Book of Genesis illustrated by R Crumb
Robert Crumb was a leading light in the underground comics scene. As an oversimplification, underground comics were small-run comics published in the 1960s and 1970s, which used satire to criticise society, and which had content that placed them outside the Comics Code Authority’s standards. Crumb’s works before The Book of Genesis, which was released in 2009, are closely tied to philosophies popular in the 1960s counterculture. His books are very explicit sexually, and are left-wing radical to the point, in some cases, of suggesting violence as a means of redistributing wealth. So, when it was announced that he had taken four years to write the Book of Genesis, many people wondered what sort of scathing satire he’d been boiling up for so long.
The odd thing is, The Book of Genesis is, in so far as I can see, an honest and straightforward attempt to interpret the book. It’s easy, when writing Biblical satire, to take cheap shots, but Crumb steadfastly refuses to do this, which is unexpected given his earlier work. He is not, himself, a believer, and this is obvious, but at the same time, there are parts of the Book of Genesis where he could have chosen obvious objections to the contents, heckling the writers, but he chooses not to.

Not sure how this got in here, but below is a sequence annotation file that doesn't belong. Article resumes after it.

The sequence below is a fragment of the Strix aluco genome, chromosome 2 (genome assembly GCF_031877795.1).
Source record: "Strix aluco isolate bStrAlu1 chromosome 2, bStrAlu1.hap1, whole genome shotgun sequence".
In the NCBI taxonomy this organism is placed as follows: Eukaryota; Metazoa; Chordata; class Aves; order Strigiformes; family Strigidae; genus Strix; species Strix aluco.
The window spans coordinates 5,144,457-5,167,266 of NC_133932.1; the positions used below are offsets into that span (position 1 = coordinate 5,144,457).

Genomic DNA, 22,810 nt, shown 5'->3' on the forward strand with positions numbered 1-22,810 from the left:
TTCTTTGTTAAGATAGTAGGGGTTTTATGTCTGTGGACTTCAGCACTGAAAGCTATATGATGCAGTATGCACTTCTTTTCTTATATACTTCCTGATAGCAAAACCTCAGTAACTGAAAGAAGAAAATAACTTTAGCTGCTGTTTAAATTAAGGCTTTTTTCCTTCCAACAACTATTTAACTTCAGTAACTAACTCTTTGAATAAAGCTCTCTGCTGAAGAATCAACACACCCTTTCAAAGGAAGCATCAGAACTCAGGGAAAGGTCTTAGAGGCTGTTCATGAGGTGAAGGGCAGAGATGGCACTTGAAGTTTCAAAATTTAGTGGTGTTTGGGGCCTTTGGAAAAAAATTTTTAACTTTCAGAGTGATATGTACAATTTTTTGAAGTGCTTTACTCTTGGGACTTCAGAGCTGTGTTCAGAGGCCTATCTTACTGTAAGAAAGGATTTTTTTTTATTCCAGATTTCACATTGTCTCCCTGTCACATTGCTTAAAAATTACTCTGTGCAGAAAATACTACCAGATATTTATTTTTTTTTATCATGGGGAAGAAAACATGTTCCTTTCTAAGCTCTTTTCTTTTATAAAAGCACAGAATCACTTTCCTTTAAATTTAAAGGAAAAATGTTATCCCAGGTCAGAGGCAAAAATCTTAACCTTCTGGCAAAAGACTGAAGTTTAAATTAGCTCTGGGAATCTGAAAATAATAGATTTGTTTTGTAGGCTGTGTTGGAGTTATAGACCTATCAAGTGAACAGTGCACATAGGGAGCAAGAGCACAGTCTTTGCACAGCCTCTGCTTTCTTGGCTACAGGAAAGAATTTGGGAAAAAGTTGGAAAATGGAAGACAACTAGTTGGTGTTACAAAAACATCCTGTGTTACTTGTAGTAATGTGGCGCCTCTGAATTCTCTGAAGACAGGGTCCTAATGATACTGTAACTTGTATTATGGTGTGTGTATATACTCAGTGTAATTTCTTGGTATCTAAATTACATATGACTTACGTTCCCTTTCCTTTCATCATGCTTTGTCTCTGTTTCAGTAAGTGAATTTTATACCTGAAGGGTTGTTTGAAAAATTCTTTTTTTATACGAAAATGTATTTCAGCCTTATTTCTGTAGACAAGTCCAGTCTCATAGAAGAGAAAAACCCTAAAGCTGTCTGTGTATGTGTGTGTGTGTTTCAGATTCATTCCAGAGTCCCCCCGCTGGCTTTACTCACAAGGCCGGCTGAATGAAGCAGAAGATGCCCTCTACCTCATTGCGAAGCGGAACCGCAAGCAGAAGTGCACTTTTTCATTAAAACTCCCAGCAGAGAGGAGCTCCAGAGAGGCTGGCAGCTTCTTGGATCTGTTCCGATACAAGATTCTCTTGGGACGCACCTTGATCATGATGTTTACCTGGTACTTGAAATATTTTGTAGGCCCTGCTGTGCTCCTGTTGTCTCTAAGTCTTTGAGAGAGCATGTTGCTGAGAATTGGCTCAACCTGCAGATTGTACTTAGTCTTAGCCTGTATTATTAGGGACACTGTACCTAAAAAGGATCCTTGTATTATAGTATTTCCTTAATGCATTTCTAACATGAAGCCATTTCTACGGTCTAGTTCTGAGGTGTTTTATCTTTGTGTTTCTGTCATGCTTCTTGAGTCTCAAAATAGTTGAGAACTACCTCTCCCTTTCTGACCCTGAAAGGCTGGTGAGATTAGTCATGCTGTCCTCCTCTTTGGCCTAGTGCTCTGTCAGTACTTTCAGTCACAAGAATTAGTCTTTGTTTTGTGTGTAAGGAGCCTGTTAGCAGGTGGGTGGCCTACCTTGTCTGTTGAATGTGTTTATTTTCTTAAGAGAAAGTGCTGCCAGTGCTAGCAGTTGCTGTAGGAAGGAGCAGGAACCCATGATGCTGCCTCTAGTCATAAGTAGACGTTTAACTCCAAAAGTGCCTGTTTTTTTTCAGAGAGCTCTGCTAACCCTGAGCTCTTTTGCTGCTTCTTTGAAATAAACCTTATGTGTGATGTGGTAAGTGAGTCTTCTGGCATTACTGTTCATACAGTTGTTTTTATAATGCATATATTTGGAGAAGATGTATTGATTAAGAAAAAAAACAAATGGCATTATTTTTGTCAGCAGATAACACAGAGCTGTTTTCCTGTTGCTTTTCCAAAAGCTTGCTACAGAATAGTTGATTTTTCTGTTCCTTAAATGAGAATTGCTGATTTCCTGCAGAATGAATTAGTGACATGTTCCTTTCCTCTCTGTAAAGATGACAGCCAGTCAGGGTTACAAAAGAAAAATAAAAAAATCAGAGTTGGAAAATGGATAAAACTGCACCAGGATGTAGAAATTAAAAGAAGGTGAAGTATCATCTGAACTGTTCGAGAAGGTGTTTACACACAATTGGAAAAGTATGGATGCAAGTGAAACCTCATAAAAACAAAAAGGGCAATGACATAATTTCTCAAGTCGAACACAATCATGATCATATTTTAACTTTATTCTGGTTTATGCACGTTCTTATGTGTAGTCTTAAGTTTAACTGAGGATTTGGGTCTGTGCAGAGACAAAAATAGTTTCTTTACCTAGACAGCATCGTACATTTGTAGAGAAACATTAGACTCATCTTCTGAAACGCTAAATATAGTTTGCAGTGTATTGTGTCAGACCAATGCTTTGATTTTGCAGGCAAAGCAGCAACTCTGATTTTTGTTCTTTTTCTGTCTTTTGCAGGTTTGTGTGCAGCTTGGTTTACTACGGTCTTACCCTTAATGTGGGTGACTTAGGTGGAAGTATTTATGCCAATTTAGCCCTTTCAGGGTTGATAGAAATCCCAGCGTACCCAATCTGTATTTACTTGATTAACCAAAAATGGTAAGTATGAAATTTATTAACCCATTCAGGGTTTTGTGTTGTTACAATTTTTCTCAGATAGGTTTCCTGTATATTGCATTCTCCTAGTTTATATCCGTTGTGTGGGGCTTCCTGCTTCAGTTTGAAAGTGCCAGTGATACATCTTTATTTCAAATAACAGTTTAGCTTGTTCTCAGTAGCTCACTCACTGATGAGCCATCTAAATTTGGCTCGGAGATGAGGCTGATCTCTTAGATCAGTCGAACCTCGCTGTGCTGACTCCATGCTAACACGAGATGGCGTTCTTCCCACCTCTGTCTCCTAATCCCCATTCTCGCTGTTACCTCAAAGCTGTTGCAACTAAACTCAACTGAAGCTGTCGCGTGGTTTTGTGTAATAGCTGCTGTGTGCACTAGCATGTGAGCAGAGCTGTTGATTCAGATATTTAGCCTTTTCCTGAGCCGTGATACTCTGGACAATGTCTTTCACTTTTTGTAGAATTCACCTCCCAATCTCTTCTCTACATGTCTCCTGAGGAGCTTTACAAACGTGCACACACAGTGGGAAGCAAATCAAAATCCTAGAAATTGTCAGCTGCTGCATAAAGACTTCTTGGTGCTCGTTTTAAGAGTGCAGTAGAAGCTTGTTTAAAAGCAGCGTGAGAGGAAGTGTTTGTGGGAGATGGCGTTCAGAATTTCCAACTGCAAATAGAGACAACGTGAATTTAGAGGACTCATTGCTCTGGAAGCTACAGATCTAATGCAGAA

As an artistic project, The Book of Genesis contains hand-lettered versions of “all the words” by which Crumb means all the words from the King James, with interleavings from a later translation. Its illustrations are in Crumb’s style, which is to say, they are in a sense deliberately curious and ugly. This is a useful, however, when he is illustrating the sexual elements of The Book of Genesis. The illustrations are explicit, but they do not attempt salaciousness.
This sexual element is perhaps the most controversial element of the book. Crumb’s point seems to be that if you are going to engage the entirety of Genesis, then you are going to have to deal with the sex and violence, because it’s there. Some readers find The Book of Genesis by R Crumb quite confronting, and this shock is an effect of the visual element added by graphic novels, blended with Crumb’s particular artistic style: not beautiful, but effective.